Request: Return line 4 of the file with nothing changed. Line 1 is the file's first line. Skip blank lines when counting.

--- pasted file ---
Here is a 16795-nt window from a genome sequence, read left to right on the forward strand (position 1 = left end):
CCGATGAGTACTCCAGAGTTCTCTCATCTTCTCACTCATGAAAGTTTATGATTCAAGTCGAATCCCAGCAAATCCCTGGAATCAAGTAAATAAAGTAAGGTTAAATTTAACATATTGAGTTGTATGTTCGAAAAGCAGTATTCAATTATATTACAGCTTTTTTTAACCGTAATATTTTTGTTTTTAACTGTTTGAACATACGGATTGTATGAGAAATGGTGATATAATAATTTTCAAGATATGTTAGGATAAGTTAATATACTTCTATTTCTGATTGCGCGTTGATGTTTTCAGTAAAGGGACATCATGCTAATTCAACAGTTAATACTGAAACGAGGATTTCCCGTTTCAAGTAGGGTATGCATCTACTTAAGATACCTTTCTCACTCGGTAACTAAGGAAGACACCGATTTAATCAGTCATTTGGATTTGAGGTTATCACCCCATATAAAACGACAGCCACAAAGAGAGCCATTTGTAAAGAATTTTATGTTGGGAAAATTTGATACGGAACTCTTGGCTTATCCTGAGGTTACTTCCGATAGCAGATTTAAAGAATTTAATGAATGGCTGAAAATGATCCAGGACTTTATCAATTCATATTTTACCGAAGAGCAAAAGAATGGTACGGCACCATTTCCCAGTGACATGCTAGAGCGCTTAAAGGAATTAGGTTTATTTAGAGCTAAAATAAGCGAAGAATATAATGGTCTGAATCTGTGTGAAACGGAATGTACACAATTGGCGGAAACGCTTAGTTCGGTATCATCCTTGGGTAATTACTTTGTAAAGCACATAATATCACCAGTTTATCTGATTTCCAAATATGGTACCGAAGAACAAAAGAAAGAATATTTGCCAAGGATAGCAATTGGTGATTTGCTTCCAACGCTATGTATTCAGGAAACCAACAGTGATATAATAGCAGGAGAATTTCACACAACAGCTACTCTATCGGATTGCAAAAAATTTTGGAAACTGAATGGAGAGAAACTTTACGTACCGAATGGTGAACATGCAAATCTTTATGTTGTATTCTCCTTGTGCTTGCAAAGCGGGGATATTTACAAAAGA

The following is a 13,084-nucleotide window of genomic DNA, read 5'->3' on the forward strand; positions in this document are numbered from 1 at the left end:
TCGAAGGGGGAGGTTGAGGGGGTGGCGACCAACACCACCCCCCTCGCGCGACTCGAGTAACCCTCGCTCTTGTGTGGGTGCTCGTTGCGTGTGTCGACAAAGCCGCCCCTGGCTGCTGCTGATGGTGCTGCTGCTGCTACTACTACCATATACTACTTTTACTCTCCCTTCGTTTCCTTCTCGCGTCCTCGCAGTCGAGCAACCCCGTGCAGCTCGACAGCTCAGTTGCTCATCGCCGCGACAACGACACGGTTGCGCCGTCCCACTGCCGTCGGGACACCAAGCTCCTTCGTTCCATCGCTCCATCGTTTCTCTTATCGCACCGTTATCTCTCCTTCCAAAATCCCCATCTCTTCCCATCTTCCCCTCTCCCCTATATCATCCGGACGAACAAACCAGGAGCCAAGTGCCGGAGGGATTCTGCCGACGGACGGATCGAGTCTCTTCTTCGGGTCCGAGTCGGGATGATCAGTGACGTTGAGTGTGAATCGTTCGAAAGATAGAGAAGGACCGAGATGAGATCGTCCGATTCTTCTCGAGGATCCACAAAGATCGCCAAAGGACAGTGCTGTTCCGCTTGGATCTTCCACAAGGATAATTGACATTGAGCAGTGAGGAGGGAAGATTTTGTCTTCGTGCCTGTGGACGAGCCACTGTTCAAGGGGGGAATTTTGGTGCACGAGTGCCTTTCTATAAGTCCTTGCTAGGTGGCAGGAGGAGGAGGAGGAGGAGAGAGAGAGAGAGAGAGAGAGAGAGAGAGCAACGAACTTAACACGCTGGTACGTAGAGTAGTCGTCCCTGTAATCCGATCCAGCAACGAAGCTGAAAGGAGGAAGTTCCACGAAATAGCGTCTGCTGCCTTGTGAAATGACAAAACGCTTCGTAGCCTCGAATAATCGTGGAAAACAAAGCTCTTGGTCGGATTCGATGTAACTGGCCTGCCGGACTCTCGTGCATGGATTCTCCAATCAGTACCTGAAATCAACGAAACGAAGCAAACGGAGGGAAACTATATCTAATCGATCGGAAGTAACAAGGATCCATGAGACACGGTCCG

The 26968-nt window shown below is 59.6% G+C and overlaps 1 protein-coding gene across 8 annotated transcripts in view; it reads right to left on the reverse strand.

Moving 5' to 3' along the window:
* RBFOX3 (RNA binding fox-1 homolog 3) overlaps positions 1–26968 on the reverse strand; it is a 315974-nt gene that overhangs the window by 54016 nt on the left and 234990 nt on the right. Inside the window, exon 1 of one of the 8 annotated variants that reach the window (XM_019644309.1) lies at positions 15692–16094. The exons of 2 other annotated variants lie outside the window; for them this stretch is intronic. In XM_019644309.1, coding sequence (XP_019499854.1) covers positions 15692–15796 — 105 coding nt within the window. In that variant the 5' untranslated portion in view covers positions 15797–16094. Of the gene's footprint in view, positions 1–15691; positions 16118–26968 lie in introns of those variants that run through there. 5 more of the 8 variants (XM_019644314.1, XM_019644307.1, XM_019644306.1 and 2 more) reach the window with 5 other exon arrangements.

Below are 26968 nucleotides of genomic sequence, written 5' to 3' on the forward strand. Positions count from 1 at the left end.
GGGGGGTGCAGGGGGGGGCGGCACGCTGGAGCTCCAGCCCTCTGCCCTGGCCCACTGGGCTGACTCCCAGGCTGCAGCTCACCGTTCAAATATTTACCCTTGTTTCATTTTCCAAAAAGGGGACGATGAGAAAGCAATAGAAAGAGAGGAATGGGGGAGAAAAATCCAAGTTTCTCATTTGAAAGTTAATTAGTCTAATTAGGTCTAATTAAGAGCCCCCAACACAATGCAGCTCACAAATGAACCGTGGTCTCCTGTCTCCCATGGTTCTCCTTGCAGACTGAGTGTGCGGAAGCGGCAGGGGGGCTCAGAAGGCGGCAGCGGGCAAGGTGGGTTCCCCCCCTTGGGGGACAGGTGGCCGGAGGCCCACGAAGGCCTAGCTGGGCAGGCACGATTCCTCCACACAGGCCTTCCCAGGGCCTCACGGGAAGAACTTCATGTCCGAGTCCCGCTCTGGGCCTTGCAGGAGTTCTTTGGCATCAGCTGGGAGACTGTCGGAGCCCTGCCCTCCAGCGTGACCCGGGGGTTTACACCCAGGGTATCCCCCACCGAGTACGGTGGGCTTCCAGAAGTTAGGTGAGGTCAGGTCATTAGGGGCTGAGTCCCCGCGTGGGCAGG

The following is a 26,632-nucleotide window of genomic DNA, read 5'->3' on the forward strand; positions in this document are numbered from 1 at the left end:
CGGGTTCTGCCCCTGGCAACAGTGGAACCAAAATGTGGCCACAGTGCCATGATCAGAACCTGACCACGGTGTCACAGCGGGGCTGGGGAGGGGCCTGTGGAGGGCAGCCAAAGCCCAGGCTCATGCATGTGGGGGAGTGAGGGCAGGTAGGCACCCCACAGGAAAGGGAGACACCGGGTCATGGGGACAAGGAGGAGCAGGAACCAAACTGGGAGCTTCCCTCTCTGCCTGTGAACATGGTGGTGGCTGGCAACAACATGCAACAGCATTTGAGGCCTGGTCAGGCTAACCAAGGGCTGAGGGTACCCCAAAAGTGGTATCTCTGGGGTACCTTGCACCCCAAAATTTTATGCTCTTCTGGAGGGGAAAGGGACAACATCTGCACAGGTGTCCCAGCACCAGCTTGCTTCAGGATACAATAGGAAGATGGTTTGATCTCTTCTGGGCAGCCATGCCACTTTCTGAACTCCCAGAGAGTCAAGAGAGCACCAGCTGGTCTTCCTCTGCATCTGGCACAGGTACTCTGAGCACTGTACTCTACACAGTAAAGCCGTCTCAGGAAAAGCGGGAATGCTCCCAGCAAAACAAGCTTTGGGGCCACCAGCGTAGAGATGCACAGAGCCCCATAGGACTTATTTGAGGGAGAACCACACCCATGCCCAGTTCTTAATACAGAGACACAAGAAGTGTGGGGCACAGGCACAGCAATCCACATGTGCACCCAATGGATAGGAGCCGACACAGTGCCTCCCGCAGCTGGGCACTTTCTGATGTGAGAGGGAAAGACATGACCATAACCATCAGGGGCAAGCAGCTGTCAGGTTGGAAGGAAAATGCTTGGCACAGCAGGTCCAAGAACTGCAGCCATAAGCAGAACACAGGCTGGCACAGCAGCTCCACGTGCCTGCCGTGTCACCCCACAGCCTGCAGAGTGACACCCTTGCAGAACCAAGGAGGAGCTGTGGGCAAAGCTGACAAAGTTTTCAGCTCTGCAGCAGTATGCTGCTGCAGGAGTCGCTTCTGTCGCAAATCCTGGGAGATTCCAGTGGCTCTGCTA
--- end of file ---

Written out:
TCGAAGGGGGAGGTTGAGGGGGTGGCGACCAACACCACCCCCCTCGCGCGACTCGAGTAACCCTCGCTCTTGTGTGGGTGCTCGTTGCGTGTGTCGACAAAGCCGCCCCTGGCTGCTGCTGATGGTGCTGCTGCTGCTACTACTACCATATACTACTTTTACTCTCCCTTCGTTTCCTTCTCGCGTCCTCGCAGTCGAGCAACCCCGTGCAGCTCGACAGCTCAGTTGCTCATCGCCGCGACAACGACACGGTTGCGCCGTCCCACTGCCGTCGGGACACCAAGCTCCTTCGTTCCATCGCTCCATCGTTTCTCTTATCGCACCGTTATCTCTCCTTCCAAAATCCCCATCTCTTCCCATCTTCCCCTCTCCCCTATATCATCCGGACGAACAAACCAGGAGCCAAGTGCCGGAGGGATTCTGCCGACGGACGGATCGAGTCTCTTCTTCGGGTCCGAGTCGGGATGATCAGTGACGTTGAGTGTGAATCGTTCGAAAGATAGAGAAGGACCGAGATGAGATCGTCCGATTCTTCTCGAGGATCCACAAAGATCGCCAAAGGACAGTGCTGTTCCGCTTGGATCTTCCACAAGGATAATTGACATTGAGCAGTGAGGAGGGAAGATTTTGTCTTCGTGCCTGTGGACGAGCCACTGTTCAAGGGGGGAATTTTGGTGCACGAGTGCCTTTCTATAAGTCCTTGCTAGGTGGCAGGAGGAGGAGGAGGAGGAGAGAGAGAGAGAGAGAGAGAGAGAGAGAGCAACGAACTTAACACGCTGGTACGTAGAGTAGTCGTCCCTGTAATCCGATCCAGCAACGAAGCTGAAAGGAGGAAGTTCCACGAAATAGCGTCTGCTGCCTTGTGAAATGACAAAACGCTTCGTAGCCTCGAATAATCGTGGAAAACAAAGCTCTTGGTCGGATTCGATGTAACTGGCCTGCCGGACTCTCGTGCATGGATTCTCCAATCAGTACCTGAAATCAACGAAACGAAGCAAACGGAGGGAAACTATATCTAATCGATCGGAAGTAACAAGGATCCATGAGACACGGTCCG